From September 2013, employers will be permitted to give a new employee shares in the employer’s business in return for the new employee giving up some fundamental employment rights. Shares awarded under the new arrangements enjoy generous tax reliefs. Crucially, however, the rights given up do not extend to all employment rights, and if employers do not follow the strict implementation rules then employees may gain shares without waiving any rights at all.
Below we answer your FAQs on how the new rules will impact on employers.
What rights can be given up?
Employees will be required to forfeit their statutory rights in relation to:
- unfair dismissal (except in special cases),
- the right to make a flexible working request, and
- the right to make a request in relation to study or training.
Employees who are engaged under such contracts are also required to provide their employer with extended notice (16, rather than 8, weeks) of when they intend to return from maternity, additional maternity (or adoption) leave.
Most importantly, employees will not be required to forfeit their right not to be unlawfully discriminated against or to make whistleblowing claims.
What shares do I need to give in return?
There are strict rules as to what (and when) the employee must receive shares. As a summary:
- the employee must be given fully paid up shares (in either the employing company or its parent);
- the shares do not have to be listed on a stock exchange (though valuation of unlisted shares could present some problems and will certainly require an independent valuation);
- the shares must have a minimum value of £2,000 but there is no maximum value (the valuation must take into account any restrictions on the shares, such as the obligation to transfer or forfeit them on ceasing to be an employee; such restrictions could significantly reduce the value of the shares for this purpose).
If the shares do not fulfill the strict conditions of the legislation, the new employee will not be an “employee shareholder” and will not deemed to have given up their employment rights.
What is the tax treatment?
From a tax perspective:
- the first £2,000 worth of shares may be given to the employee free from income tax and national insurance contributions (but any value over £2,000 will be subject to income tax and NICs); and
- any gain the employee makes when they later dispose of the shares is exempt from capital gains tax (to the extent that the shares were worth no more than £50,000 when they were acquired).
Are there any legal/administrative issues?
Yes, in order to protect employees:
- you must explain the rights the employee is giving up,
- you must provide details of the shares being offered and the rights and restrictions attaching to them,
- a new hire or existing employee must be given a 7 day cooling off period, and
- a new hire or existing employee must receive independent legal advice before they accept the offer and you must offer a reasonable contribution towards their legal fees.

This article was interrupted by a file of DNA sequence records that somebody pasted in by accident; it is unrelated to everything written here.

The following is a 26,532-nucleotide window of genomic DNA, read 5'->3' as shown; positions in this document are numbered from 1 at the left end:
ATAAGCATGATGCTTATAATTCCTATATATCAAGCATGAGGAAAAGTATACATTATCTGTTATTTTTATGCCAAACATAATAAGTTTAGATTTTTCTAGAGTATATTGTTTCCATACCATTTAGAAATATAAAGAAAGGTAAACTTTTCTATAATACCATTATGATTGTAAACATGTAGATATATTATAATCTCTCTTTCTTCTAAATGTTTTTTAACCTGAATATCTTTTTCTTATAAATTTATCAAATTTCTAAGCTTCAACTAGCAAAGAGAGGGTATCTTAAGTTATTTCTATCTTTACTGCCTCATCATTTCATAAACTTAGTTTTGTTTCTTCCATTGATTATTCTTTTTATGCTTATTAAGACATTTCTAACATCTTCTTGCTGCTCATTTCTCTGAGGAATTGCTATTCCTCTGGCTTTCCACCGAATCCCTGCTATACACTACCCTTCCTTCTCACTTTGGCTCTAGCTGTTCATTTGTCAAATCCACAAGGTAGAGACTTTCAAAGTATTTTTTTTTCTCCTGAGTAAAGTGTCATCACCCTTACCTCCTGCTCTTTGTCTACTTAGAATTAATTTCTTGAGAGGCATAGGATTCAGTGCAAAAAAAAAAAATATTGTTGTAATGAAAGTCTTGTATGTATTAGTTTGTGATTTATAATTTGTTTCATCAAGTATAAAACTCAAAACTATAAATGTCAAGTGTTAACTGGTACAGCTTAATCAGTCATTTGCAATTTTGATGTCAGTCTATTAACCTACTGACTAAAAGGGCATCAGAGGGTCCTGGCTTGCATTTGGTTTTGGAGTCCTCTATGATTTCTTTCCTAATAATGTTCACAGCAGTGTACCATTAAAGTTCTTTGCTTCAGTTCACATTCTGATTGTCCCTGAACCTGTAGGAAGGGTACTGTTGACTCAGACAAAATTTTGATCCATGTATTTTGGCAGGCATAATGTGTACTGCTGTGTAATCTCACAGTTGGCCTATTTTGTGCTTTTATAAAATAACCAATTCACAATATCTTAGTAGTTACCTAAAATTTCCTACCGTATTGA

Can I require existing employees to become “employee shareholders”?
No. You can require new employees to adopt “employee shareholder” status. However, you can only offer existing employees the option to switch to employee shareholder contracts but you cannot force them to do so.
Do I have to buy back shares from departing employee shareholders?
Whilst there is no obligation on an employer to buy back shares from an employee shareholder who ceases employment, employers (other than listed companies) will typically want to require the employee to sell back their shares.
This causes its own difficulties. For example, how much will the shares be bought back for? If the shares are to be bought back for less than market value at the time employment ceases (when the shares may be worth significantly more) this could affect the value of the shares when they are awarded, reducing their value below £2,000, in which case the employee will not properly have given up their employment rights. If the shares are to be bought back for market value, where will the resources be found to buy back the shares?
Do you think it is a good idea?
In practice, this will depend on the size/type of company you are (in particular, whether your company’s shares are listed or your company already has established share schemes in place) and the type of employees to whom the new employee shareholder contracts are offered (for example, senior management versus ordinary employees who are not involved in management).
Though the arrangements were intended to benefit small companies, as a result of the various conditions the arrangements are more likely to be attractive where your company’s shares are listed or your company already has established share schemes (and therefore a mechanism for valuing shares) in place. Given the tax advantages, the proposals may also be an appropriate part of a package to new management/senior management, where the employment rights given up may be less relevant.
If you would like to find out more, or for assistance in drafting offers to prospective employee shareholders, please contact your usual Fox Williams contact.